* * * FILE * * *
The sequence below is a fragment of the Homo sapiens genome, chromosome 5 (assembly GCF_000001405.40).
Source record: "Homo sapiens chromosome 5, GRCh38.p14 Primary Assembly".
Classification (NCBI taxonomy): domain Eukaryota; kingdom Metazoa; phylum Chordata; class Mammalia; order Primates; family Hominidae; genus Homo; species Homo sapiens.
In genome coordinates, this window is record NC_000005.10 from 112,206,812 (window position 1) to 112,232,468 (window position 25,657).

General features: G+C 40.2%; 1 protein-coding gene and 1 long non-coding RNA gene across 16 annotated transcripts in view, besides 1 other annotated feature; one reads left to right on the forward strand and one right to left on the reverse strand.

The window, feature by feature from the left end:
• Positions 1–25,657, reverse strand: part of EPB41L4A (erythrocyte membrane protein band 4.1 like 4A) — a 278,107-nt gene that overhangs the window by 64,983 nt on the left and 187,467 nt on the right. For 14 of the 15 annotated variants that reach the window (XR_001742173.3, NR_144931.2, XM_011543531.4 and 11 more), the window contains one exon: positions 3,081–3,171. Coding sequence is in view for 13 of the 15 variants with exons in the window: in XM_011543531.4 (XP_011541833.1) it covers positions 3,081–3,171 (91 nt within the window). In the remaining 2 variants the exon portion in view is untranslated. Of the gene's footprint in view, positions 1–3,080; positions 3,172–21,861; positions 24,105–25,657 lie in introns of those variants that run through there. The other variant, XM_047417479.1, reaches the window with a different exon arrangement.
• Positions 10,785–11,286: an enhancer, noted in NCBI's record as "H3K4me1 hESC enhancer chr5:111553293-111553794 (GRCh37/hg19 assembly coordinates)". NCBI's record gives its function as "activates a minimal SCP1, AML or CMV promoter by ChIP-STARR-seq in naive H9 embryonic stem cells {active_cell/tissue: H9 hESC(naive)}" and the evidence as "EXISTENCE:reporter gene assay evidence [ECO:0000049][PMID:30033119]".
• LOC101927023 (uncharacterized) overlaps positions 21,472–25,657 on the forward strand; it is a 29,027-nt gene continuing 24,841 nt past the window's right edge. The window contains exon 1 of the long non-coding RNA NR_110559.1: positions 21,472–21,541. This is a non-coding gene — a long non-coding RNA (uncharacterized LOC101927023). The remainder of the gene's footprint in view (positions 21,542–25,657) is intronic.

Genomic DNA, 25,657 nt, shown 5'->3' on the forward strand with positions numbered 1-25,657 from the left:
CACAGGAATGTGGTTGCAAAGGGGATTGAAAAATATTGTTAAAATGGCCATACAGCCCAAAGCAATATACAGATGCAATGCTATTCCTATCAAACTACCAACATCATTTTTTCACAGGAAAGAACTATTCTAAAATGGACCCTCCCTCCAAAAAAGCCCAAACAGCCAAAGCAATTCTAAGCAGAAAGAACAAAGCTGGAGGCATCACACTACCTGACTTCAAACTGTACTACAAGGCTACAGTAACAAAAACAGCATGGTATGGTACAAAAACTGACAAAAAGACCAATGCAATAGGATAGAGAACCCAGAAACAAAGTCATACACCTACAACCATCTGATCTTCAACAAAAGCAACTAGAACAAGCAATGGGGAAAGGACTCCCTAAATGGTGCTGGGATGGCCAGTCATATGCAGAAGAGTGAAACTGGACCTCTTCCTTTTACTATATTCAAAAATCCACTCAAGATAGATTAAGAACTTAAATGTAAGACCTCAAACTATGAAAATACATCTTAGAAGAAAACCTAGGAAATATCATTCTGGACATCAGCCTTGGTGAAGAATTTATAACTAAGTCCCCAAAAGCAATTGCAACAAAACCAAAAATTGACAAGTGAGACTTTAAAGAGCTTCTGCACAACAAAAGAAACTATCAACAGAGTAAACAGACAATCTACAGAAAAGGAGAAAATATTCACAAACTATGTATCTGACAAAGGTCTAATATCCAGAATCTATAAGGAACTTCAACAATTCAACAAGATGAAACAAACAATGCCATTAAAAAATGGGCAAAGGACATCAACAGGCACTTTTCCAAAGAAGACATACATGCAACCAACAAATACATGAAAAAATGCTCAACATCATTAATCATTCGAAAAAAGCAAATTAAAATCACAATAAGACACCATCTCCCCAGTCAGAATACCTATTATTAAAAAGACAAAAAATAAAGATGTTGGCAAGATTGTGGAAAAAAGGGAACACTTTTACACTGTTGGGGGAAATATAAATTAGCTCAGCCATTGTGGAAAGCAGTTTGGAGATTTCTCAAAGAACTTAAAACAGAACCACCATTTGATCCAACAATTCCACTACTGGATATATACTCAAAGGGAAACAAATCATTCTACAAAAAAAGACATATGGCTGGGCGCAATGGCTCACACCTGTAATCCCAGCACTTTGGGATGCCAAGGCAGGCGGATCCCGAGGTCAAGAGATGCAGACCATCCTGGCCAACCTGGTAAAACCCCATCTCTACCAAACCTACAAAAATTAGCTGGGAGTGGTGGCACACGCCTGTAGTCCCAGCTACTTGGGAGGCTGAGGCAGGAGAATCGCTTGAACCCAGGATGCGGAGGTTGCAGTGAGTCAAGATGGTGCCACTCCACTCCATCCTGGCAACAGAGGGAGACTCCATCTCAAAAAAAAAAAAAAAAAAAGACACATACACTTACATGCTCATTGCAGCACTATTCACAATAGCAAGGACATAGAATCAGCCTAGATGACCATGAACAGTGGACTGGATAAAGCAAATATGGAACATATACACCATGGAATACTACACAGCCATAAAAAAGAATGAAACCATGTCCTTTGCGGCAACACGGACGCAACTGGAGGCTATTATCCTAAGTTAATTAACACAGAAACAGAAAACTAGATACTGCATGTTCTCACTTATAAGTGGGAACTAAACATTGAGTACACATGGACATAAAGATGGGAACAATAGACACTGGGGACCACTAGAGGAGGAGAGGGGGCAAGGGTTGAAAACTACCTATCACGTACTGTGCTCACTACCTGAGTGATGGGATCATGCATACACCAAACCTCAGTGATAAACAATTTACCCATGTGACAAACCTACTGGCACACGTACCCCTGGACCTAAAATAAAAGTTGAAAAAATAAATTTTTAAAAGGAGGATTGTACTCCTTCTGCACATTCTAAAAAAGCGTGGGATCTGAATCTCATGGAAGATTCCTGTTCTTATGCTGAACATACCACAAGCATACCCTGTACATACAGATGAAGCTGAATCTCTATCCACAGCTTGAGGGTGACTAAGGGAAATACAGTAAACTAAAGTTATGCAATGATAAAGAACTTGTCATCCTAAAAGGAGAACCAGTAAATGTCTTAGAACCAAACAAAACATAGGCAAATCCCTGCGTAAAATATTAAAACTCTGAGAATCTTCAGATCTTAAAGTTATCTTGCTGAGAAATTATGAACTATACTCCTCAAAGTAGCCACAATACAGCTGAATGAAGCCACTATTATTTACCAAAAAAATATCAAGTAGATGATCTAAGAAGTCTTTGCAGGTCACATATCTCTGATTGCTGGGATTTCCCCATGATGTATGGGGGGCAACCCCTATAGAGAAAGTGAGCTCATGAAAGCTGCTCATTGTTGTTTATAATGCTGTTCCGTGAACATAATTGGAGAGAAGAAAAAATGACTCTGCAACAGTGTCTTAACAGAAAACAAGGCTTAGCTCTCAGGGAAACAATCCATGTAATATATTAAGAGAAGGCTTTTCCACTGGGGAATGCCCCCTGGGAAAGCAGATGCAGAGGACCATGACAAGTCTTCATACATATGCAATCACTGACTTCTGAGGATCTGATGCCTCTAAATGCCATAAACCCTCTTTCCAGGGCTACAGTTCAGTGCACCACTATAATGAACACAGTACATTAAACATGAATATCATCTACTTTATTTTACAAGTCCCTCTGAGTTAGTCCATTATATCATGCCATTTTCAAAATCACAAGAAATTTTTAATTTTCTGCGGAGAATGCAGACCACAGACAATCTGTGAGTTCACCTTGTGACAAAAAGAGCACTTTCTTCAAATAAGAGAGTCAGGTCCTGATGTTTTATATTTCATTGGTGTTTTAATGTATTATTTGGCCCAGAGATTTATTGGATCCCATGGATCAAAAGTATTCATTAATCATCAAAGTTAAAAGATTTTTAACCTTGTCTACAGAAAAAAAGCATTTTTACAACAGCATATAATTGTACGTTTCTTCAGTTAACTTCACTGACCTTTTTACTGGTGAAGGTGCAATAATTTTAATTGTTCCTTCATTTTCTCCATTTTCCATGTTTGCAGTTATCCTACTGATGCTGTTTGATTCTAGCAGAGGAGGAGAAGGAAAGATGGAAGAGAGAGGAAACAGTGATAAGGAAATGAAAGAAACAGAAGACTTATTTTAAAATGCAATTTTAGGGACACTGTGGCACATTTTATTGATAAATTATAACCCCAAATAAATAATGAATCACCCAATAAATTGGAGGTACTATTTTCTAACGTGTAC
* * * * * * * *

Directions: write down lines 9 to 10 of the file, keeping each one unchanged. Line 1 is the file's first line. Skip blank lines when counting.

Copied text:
• LOC101927023 (uncharacterized) overlaps positions 21,472–25,657 on the forward strand; it is a 29,027-nt gene continuing 24,841 nt past the window's right edge. The window contains exon 1 of the long non-coding RNA NR_110559.1: positions 21,472–21,541. This is a non-coding gene — a long non-coding RNA (uncharacterized LOC101927023). The remainder of the gene's footprint in view (positions 21,542–25,657) is intronic.

Genomic DNA, 25,657 nt, shown 5'->3' on the forward strand with positions numbered 1-25,657 from the left: